Hi folks, it’s time for me to post about a great new EP that was in my inbox today. As I’ve said before, I’m surprised how much submissions are still coming in every day, but this one really stands out. I’m talking about the debut release from Dutch folk singer-songwriter Kashmere Hakim which goes by the name The Hillsinger EP and which was released only two days ago. What makes this EP special isn’t its creativity or its experiments – it’s the other way around: the pure and straight-forward character is what makes it special. It shows that you don’t need more than an acoustic guitar and your voice if you’re able to write good and honest songs. And this is exactly what Kashmere Hakim does: writing honest music that hooks you up and takes you on a little journey through the arts of expressing human emotions and telling everyday yet meaningful stories.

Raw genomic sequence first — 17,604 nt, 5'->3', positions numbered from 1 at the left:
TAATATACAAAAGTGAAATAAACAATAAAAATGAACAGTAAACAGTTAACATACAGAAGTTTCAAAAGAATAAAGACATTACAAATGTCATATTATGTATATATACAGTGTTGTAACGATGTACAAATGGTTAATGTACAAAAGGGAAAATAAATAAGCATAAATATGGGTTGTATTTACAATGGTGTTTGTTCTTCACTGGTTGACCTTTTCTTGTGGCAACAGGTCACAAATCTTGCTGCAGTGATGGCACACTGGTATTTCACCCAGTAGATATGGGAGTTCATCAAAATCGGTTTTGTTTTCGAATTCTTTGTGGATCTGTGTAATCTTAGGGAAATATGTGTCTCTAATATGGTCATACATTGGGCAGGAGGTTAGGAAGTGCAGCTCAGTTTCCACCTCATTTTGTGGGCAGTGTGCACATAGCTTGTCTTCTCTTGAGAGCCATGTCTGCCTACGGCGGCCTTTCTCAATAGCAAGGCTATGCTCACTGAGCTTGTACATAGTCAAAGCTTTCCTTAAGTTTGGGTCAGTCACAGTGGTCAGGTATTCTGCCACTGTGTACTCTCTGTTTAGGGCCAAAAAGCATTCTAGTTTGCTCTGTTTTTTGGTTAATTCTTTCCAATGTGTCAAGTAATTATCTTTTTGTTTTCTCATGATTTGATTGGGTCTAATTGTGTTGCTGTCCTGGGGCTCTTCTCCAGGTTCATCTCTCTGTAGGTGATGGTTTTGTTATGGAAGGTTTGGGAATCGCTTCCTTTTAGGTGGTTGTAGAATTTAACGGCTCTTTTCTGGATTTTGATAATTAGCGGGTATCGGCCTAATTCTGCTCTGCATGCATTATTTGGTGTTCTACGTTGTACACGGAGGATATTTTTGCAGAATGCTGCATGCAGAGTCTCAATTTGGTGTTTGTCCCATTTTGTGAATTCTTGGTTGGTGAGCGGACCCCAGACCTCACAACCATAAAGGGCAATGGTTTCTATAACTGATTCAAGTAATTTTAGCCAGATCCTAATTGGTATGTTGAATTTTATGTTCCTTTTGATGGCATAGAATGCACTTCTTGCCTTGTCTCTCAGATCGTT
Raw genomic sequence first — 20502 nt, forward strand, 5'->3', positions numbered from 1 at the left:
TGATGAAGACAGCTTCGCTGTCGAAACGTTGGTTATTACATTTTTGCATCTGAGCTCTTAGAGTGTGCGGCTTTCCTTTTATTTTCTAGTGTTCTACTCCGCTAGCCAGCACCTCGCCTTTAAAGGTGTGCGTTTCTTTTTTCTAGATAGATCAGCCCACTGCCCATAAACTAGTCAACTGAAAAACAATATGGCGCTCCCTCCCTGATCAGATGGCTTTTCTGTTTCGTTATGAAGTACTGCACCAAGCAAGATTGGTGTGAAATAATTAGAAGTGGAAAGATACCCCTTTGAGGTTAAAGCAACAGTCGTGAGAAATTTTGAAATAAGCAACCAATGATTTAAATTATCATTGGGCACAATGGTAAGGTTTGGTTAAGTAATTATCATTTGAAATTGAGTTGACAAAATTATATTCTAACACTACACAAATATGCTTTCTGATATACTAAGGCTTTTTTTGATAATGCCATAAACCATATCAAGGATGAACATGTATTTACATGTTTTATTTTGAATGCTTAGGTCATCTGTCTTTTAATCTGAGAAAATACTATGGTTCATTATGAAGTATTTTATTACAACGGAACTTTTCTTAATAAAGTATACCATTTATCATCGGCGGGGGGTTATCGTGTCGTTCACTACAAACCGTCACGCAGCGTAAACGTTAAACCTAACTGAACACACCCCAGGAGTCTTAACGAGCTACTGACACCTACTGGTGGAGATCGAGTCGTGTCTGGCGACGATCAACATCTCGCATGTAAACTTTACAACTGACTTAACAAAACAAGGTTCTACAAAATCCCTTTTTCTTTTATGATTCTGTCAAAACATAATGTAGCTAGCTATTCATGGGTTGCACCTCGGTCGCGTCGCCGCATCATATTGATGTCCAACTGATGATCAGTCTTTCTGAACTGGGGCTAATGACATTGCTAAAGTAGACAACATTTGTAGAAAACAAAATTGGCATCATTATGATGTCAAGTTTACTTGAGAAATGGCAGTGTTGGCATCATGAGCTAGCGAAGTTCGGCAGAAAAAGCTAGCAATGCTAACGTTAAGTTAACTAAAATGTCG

The EP comes loaded with six songs and a playtime of 16 minutes which is just right for this kind of release. Outstanding are the melodies of Kashmere’s songs, they are fragile, sometimes broken, but not over the top, rather dry but still compelling. The opener Free People is a good example for this kind of song-writing and it shows that this man surely got a feeling for writing music. This belief manifests itself even more if you take a listen to John Henry, the third track on the EP. The melodies here are different and much more melodic and simpler than they were in Free People – and still it seems that this (a little bit blusy) style just fits the story of the song and tops it off. The free downloadable track Foreign Worker really sums up the overall picture I got of the EP with its soft melodies and its calm atmosphere. If you like this track I’m most certainly sure you’ll like the other ones too. Among the straight acoustic guitar and voice arrangements, there are some strings here and there, especially in the brilliant Grandparents House. This addition really benefits the songs and I’m convinced that there will be much more great music from Kashmere Hakim in the future if he’s able to keep up with this high quality work. If you want one of the 500 copies of the EP, just write an e-mail to Kashmere (email@example.com) or contatct him via his MySpace profile. A digital version of the EP will be available soon. Fine acoustic folk!